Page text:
You know when a friend is lamenting over x, y or z and all you can do is everything but the one thing you’re supposed to be doing — listening? Well, LG’s Tone Studio are like that. Life’s Good (commonly recognized as LG) has been in the tech game for years now. The company partnered with DTS to develop the 3-D sound modeling of the Tone Studio Bluetooth headphones. It’s doing the most and is absolutely decked out, but it fails to be what we consumers need it to be at this price point: a great sounding pair of headphones.
Unlike the headphone’s features, the accessory list is short and to the point. Aside from the headset there’s a user manual, charging cable, and extra ear gels (small) included. The good stuff can be found in the integrated software and logical buttons placed on the neckband.
Build & Design
If it wasn’t already apparent by the functionality of the Studio, its design reinforces every high schoolers’ biggest fear – you’re either hot or you’re not. Well, Tone Studio, you’re not. But that’s okay! Your personality is pretty neat.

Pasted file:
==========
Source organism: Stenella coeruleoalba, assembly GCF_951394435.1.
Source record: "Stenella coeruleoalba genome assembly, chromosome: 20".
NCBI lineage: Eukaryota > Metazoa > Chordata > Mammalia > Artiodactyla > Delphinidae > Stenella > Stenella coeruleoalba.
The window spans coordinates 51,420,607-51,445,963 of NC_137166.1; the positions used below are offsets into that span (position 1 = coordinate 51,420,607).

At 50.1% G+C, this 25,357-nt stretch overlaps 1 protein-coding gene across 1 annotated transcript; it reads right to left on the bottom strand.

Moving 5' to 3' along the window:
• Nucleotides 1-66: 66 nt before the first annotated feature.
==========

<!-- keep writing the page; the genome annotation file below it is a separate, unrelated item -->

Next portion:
The feature set is full-bodied with sweet notes of cohesion and a hint of craftsmanship, enough to make any generic sommelier swoon. What LG refers to as a “personal surround experience” is the highlight of these cans, and for good reason. It’s something new and curiosity provoking. As I’ll dive into later, the sound of the speakers is much more enjoyable when watching TV or movies than when listening to music. Its “haptic user experience” quite literally felt like more of a symptom of engineering issues but I actually enjoyed it in the context of bass-heavy songs.
Additionally, LG has mocked up an app for you to use with your device, but I say “mocked up” intentionally. It feels unfinished and definitively unpolished. The app allows you to choose your EQ preset, but its options are slim – bass, treble, highs. Other than that, you can enable/disable notifications through the headset, and… that’s pretty much it. It does look clean though, so good job on design-hygiene LG.